Dr. Lorna Adams writes…Very soon it will be December 1, World Aids Day. A time to once again think about the pandemic in Africa, the management of it and the devastation of it. We can think about the ways that we in this amazing country of Canada can help those that are working to support people living with HIV/AIDS, to decrease the new infection rate and to treat adults and children already infected.
I have worked with both organizations that Give a Day supports, both directly in Malawi with Dignitas International, and indirectly with the Stephen Lewis Foundation. I have seen the remarkable transformation that occurs when people are able to be treated with the appropriate medications, and when grandmothers are assisted in raising their grandchildren who have been orphaned by the illness of their parents. I have seen when people are able to overcome the stigma of an AIDS diagnosis, and go out in public to openly assist those currently trapped with the shame and stigma of the diagnosis.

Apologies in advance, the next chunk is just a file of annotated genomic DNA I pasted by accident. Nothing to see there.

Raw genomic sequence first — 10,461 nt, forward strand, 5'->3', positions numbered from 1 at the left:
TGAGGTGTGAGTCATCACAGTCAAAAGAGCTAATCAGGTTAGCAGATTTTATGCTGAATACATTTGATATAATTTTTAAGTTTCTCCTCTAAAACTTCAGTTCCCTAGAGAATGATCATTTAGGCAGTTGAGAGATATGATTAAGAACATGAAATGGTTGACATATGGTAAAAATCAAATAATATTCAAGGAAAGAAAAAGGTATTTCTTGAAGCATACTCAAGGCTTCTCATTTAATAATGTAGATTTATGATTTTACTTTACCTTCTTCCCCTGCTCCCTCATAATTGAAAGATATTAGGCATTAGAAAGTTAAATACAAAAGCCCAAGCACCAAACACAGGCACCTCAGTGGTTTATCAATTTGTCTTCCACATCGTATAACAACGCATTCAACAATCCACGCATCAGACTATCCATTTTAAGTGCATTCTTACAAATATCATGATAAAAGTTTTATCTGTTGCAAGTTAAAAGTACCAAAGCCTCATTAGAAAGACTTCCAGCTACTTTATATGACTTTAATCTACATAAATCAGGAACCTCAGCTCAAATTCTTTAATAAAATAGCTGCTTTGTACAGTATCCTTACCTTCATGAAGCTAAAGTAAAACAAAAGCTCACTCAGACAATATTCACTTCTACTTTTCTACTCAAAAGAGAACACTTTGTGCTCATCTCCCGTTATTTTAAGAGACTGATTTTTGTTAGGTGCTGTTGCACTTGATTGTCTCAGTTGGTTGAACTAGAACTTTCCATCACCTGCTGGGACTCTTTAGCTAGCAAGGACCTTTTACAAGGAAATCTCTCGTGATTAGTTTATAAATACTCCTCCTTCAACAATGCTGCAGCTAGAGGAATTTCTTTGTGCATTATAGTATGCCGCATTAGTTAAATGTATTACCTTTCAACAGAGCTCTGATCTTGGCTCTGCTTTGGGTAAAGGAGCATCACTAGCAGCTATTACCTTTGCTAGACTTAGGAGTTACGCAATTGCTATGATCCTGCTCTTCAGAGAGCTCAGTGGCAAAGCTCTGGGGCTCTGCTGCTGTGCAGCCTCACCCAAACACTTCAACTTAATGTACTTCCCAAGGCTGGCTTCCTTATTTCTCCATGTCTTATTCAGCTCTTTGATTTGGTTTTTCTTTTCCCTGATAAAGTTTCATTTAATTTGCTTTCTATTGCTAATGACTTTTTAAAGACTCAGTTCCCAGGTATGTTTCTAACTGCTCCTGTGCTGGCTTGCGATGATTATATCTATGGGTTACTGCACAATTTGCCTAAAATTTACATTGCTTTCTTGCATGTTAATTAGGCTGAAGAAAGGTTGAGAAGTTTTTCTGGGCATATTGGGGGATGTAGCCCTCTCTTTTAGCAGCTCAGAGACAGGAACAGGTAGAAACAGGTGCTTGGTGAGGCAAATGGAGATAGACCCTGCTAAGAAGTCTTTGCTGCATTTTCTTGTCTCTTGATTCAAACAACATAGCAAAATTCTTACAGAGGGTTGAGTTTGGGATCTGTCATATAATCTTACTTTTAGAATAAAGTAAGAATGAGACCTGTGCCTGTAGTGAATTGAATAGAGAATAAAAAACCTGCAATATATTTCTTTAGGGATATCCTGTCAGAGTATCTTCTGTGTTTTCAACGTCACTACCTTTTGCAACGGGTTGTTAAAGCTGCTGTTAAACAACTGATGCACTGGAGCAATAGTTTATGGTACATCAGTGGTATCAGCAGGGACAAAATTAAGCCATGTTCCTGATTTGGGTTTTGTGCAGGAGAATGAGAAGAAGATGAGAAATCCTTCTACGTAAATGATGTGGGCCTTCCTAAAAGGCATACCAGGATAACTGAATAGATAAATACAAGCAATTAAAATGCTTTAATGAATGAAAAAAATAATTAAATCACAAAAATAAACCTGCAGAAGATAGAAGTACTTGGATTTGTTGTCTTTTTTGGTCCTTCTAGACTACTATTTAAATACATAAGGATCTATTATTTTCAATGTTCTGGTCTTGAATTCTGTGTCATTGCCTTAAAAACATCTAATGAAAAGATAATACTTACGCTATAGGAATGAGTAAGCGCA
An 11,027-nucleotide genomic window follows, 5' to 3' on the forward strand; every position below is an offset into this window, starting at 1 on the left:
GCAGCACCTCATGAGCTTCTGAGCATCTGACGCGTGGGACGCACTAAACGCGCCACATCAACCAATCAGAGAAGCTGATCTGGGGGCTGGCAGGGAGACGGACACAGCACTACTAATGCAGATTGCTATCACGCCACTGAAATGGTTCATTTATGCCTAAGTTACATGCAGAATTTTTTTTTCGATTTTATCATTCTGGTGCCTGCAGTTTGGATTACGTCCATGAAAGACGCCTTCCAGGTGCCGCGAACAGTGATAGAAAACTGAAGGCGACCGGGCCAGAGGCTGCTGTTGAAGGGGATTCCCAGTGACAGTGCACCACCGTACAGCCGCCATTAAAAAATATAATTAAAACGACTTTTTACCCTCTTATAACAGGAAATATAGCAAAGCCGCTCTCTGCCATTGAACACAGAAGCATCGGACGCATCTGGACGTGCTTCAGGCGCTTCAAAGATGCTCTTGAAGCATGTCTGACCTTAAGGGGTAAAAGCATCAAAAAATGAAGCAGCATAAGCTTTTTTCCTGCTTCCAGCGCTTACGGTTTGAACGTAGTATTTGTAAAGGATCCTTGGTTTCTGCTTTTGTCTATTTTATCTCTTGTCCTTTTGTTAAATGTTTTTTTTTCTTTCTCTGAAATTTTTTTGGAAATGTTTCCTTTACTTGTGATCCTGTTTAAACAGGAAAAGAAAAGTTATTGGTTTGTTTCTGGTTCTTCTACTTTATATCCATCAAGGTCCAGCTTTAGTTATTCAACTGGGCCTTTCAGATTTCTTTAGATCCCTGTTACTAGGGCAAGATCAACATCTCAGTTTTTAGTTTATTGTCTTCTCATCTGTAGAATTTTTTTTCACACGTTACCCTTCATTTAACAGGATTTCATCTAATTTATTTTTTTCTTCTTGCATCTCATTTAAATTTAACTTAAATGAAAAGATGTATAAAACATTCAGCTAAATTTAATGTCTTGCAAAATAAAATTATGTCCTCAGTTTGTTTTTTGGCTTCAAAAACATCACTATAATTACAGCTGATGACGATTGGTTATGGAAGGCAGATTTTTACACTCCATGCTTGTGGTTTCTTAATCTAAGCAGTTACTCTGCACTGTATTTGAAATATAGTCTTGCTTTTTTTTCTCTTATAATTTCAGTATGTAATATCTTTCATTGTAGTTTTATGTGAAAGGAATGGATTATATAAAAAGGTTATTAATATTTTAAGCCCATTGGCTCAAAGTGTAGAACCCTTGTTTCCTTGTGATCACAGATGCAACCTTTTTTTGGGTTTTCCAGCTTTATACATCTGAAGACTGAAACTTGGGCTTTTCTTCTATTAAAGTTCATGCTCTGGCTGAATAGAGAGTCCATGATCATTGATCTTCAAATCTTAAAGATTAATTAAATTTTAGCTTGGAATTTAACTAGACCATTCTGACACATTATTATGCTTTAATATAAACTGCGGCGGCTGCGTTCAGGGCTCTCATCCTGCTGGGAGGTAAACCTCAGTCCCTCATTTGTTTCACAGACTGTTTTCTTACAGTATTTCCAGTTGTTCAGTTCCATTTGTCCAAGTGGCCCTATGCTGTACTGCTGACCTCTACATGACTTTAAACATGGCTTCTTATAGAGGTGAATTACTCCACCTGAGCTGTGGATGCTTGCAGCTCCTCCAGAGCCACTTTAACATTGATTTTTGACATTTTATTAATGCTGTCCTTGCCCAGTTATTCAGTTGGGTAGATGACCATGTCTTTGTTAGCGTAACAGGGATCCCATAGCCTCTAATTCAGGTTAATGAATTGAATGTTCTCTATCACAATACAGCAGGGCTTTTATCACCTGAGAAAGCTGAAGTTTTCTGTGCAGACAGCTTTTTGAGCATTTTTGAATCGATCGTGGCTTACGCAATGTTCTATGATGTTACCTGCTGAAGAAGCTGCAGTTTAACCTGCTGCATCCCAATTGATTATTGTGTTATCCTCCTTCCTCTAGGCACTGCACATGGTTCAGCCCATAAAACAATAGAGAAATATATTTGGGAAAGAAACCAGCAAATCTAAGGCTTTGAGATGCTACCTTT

I met this woman on a bus in Zimbabwe, a country thoroughly traumatized by an ineffectual government, and the AIDS pandemic. The stigma of the disease is reinforced by the limited access to effective treatment. Once people are on treatment, have put on some weight, have returned to work, and have regained a sense of dignity and control of their lives, they are much more comfortable letting others know of their diagnosis, and encouraging others to come forward to be tested and treated. I asked her if I could take her picture, and use it to assist in raising awareness and funds to fight the pandemic. I told her that it meant that this picture would be public, for all to see. She looked at me, and smiled, and said, “I am already advertising my HIV positive status with my shirt, Madam”. Yes, I said, and thank you.
Please, consider the amazing change that your donation of just one day’s pay could effect for so many of those affected by HIV/AIDS in Africa.
This guest post is contributed by Dr. Lorna Adams. She is a physician currently working at Southlake Regional Health Centre and a volunteer with Doctors Without Borders (Medecins Sans Frontieres/MSF). She recently returned from working with MSF in South Sudan.